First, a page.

Of his early poetry’s connection to science, Antin told Contemporary Authors: “My background in linguistics and my background in science reflect my interest in the human significance of language structures… Definitions (1967) reflects my interest in the language of science and its implications, Code of Flag Behavior (1968), my interest in the pop vernacular and cliche. The term ‘found poetry’ with its suggestion of the ‘trouvaille’ and estheticism of junk sculpture was always far from my concerns. I am interested in the lethal implications of socially debased language, at least I was at the time of Code of Flag Behavior, which has something in common with the pop Art strategies of Warhol, Lichtenstein and Wesselman. Contrary to the beliefs of many poets, all language is ‘found,’ but some language is not only found, but second and third and hundredth hand.”
As a critic, Antin has been instrumental in providing new insights into artists such as Andy Warhol, Andy Katz, Sol Lewitt, and Carl Andre. His book of essays, Radical Coherence: Selected Essays on Art and Literature (2011) collects over forty years of looking at, and thinking about, innovative art. Douglas Messerli described Antin’s idiosyncratic, lucid style: “Reading Antin on art is as if one were accompanying a lively friend or uncle on trips to the museums and galleries throughout the country over a period of several years, the only way one can truly come to know and appreciate art.” Radical Coherency also includes Antin’s essays on modern and post-modern literature, especially poetry. Critic Marjorie Perloff told the San Diego Reader: “David Antin’s early essays were uniquely prescient, and many of them have become classics. Meanwhile, the ‘talk pieces’ included here, most of them dating from the ‘80s and early ‘90s, uncannily anticipate the hybrid texts of conceptual writing today, taking up, as they do, complex philosophical issues that can be addressed but never resolved.”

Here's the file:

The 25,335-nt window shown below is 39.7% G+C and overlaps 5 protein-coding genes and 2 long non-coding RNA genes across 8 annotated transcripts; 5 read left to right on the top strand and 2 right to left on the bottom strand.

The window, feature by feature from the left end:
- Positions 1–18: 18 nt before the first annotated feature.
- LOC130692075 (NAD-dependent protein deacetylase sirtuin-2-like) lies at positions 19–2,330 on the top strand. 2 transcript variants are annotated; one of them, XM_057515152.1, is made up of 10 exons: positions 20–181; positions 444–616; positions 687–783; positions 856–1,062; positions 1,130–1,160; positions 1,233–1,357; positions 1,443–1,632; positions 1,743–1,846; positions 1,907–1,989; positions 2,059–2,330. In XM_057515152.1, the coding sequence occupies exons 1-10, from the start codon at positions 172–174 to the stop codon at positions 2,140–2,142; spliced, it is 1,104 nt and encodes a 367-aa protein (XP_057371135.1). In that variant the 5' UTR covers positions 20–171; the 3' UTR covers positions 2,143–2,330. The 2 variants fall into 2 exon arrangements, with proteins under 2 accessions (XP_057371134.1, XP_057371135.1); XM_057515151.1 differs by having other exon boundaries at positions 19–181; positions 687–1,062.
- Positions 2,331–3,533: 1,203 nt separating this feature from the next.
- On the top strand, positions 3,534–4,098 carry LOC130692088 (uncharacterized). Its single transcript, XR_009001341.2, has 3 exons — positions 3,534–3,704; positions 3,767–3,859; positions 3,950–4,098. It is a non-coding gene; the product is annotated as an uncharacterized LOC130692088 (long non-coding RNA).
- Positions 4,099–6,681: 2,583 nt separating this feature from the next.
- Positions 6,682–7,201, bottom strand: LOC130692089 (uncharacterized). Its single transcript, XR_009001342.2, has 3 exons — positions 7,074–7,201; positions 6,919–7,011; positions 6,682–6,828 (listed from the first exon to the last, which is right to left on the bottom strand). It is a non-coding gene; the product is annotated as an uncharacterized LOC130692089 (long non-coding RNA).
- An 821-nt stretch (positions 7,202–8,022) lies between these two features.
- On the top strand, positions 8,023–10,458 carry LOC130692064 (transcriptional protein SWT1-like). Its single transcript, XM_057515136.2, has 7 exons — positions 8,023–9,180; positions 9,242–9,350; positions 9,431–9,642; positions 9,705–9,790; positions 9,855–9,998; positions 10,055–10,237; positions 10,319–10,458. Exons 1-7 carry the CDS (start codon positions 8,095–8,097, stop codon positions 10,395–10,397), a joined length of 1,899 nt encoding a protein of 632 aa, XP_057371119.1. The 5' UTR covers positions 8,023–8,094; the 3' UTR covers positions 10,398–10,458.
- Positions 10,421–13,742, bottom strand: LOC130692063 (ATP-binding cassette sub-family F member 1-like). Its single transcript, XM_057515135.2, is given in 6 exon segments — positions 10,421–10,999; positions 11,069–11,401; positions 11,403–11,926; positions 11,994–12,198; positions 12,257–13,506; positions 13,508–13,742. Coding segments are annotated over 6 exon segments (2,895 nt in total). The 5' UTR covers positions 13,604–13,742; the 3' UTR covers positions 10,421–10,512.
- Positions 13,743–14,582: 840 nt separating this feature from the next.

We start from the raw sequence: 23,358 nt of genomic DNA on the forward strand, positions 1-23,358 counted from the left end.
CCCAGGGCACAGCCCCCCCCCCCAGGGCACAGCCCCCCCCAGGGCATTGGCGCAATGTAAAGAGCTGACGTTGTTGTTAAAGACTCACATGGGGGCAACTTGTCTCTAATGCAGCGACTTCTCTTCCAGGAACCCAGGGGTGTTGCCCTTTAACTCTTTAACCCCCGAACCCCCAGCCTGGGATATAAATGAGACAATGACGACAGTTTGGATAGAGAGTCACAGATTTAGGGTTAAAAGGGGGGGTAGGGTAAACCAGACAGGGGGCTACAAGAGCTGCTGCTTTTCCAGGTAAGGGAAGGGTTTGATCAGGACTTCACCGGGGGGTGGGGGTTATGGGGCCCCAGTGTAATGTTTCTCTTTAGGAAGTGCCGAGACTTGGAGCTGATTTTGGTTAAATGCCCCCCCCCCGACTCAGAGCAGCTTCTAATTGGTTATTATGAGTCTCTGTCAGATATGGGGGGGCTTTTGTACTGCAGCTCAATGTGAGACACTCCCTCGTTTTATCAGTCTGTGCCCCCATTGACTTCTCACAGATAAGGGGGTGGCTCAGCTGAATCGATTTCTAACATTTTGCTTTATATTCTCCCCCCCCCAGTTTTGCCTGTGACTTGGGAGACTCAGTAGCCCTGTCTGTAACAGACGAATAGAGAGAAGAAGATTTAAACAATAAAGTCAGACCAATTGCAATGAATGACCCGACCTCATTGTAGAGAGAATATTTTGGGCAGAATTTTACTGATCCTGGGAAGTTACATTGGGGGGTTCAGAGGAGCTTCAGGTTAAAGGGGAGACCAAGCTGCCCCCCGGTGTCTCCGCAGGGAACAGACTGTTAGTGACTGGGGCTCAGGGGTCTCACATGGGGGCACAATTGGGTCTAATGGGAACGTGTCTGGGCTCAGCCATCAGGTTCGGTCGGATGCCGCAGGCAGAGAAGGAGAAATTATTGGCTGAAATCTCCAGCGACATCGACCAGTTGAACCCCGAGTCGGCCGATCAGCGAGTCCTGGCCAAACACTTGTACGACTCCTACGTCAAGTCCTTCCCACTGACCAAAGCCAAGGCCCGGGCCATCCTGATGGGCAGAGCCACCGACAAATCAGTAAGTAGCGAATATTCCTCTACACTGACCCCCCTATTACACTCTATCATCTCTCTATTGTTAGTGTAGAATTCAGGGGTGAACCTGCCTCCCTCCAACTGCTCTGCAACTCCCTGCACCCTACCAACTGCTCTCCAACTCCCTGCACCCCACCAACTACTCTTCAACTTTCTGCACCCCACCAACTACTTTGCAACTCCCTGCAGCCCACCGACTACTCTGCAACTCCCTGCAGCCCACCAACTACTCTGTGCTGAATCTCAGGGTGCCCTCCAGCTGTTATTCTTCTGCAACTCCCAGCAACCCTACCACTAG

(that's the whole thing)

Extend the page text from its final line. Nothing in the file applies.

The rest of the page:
David Antin taught in the Department of Visual Arts at the University of California-San Diego for over 25 years. He has received numerous honors and awards for his work, including fellowships from the Guggenheim Foundation and the National Endowment for the Humanities. He received the PEN Los Angeles Award for Poetry in 1984. He is married to the artist Eleanor Antin and lives in California.
- Definitions, Caterpillar Press, 1967.
- Code of flag behavior, Black Sparrow Press, 1968.
- Meditations, Black Sparrow Press, 1971.
- Talking, Kulchur Foundation, 1972.
- Talking at the Boundaries, New Directions, 1976.
- Tuning, New Directions, 1984.
- Selected Poems, 1963-1973,Sun & Moon Press (Los Angeles, CA), 1991.
- What it Means to Be Avant-Garde, New Directions, 1993.
- i never knew what time it was, University of California Press (Berkeley, CA), 2005.
- john cage uncaged is still cagey, Singing Horse Press, 2006.
- Autobiography, Something Else Press, 1967.
- After the War: A Long Novel with Few Words, Black Sparrow Press, 1973.
- Dialogue/Discourse/ Research: Santa Barbara Museum of Art: September 1, through October 28, 1979,The Museum, 1979.
- (With Charles Bernstein) A Conversation with David Antin, Granary Books (New York, NY), 2001.
- Radical Coherency: Selected Essays on Art and Literature, 1966-2005, University of Chicago Press, 2011.
- Bernard Pullman, Modern Theory of Molecular Structure, third edition, Dover, 1962.
- Heinrich Dorrie, One Hundred Great Problems of Elementary Mathematics: Their History Solution, Dover, 1965.
- Werner A. Gunther, Physics of Modern Electronics, revised edition, Dover, 1966.
- Hornick, Lita, David Antin: Debunker of the "Real,"Swollen Magpie Press (Putnam Valley, NY), 1979.
- Paul, Sherman, So To Speak: Rereading David Antin, Binnacle Press (London), 1982.
- Poetry, April, 1968, August, 1968; New York Times, August 25, 1968; Virginia Quarterly Review, 1969; New York Times Book Review, November 28, 1976; Nation, December 11, 1976; New Republic, March 5, 1977.
Poems By David Antin
David Antin was born in New York City in 1932. He earned an MA in linguistics at City College of New York, where he studied the work of Gertrude Stein, a poet whose avant-garde aesthetic and interest in art would influence his own work. A poet, artist, and critic, Antin is associated with a group of artists and poets who brought new definitions and ambitions to poetry in the early 1970’s. Antin is associated with Jerome Rothenberg and Charles Bernstein, who collaborated with Antin on the book A Conversation with David Antin (2001). Antin’s work in postmodern forms of art and writing led him, in the ‘70s, to “talk poems,” a hybrid of criticism, poetry, and storytelling that involves Antin discoursing freely on a subject in front of an audience. Some of Antin’s most famous works, including Talking (1972), Talking at the Boundaries (1976), and What it Means to be...